The U.S. stock market offers the opportunity for much better returns than bonds, but equities in Europe may see even bigger upside, said three mutual fund chiefs who oversee more than $1.2 trillion of client assets.
"The [American] equity market looks to me more attractive relative to other places to invest if you look at yields in money markets … [and] fixed-income … over the next three to five years," Brian Hogan, division president for Fidelity Equity and High Income, said Tuesday.
"[But] there are pockets of strength internationally," said Hogan, who manages over $900 billion. "I'm constructive on Europe ... [and] Japan. I think there's real reforms taking place there under Prime Minister [Shinzo Abe]. It's going to take time. But he's addressing the right issues there."
Appearing on CNBC's "Squawk Box" with Hogan, Oppenheimer Funds CEO Art Steinmetz and Putnam Investments CEO Bob Reynolds said they also like stocks in Europe.
"There are more bargains overseas," Steinmetz said, calling Europe "comparatively cheaper" than the U.S. market. "But I won't call the U.S. overvalued. We're not in a bubble."
"If you look at the U.S. stock market," Steinmetz continued, "it's priced very attractively compared to Treasury bills, which yield zero." He has $200 billion under management.
Said Reynolds, who manages $150 billion: "What you're looking for around the globe is improvement. We're seeing that in Europe and other parts."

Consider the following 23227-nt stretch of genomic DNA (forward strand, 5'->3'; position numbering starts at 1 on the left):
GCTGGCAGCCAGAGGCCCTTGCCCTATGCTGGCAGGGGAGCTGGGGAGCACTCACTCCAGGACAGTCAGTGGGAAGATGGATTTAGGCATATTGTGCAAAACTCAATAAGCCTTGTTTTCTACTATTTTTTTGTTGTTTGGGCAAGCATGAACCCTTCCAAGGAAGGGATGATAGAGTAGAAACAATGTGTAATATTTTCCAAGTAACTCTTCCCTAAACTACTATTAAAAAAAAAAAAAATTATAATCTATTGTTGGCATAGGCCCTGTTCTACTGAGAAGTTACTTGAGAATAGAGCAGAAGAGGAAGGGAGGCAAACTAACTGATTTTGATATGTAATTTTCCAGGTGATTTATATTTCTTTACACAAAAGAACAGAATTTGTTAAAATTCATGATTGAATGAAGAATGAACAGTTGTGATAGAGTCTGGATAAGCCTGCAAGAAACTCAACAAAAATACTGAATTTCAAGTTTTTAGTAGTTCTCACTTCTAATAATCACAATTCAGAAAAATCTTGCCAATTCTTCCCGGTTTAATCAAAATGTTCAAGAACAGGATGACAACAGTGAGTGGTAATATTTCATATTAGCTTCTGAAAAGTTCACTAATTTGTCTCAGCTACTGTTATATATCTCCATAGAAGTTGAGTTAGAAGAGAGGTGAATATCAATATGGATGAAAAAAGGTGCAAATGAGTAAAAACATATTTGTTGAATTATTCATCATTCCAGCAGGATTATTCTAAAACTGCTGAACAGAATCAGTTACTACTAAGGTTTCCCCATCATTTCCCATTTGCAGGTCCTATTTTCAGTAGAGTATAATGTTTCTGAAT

Like Steinmetz and Hogan, Reynolds is also positive on the United States. "The U.S. consumer is at the strongest point it's been in years," he said, crediting in part low interest rates and the decline in oil prices.
But Reynolds said he sees oil prices starting to bottom. "It's flattening out here and probably a good time to buy."
Battered oil prices were higher early Tuesday, around $46 a barrel, after falling nearly 3 percent in New York trading on Monday. U.S. crude rallied near $50 two weeks ago. But since June 2014, prices have been cut in half.
Steinmetz also believes the oil rout may have run its course. "At $40 a barrel, you've reached some kind of a floor. We keep bumping up against that."
"Tesla is going to mean that gasoline becomes obsolete, but not today," he said. "There is going to be the need for a lot of gas for a long time to come."
"We find that the supply-demand is roughly in balance now," Steinmetz said. He said demand could increase if global economic growth picks up. "I want to have more energy than I used to in my portfolio that's for sure."
As for the recently strong dollar, Fidelity's Hogan said, "We're in the later innings of strength in the dollar." Multinational companies that have had their earnings hurt by the dollar may soon start to get some relief, he added.
In the past 1½ years, the dollar index against a basket of foreign currencies has gained nearly 20 percent.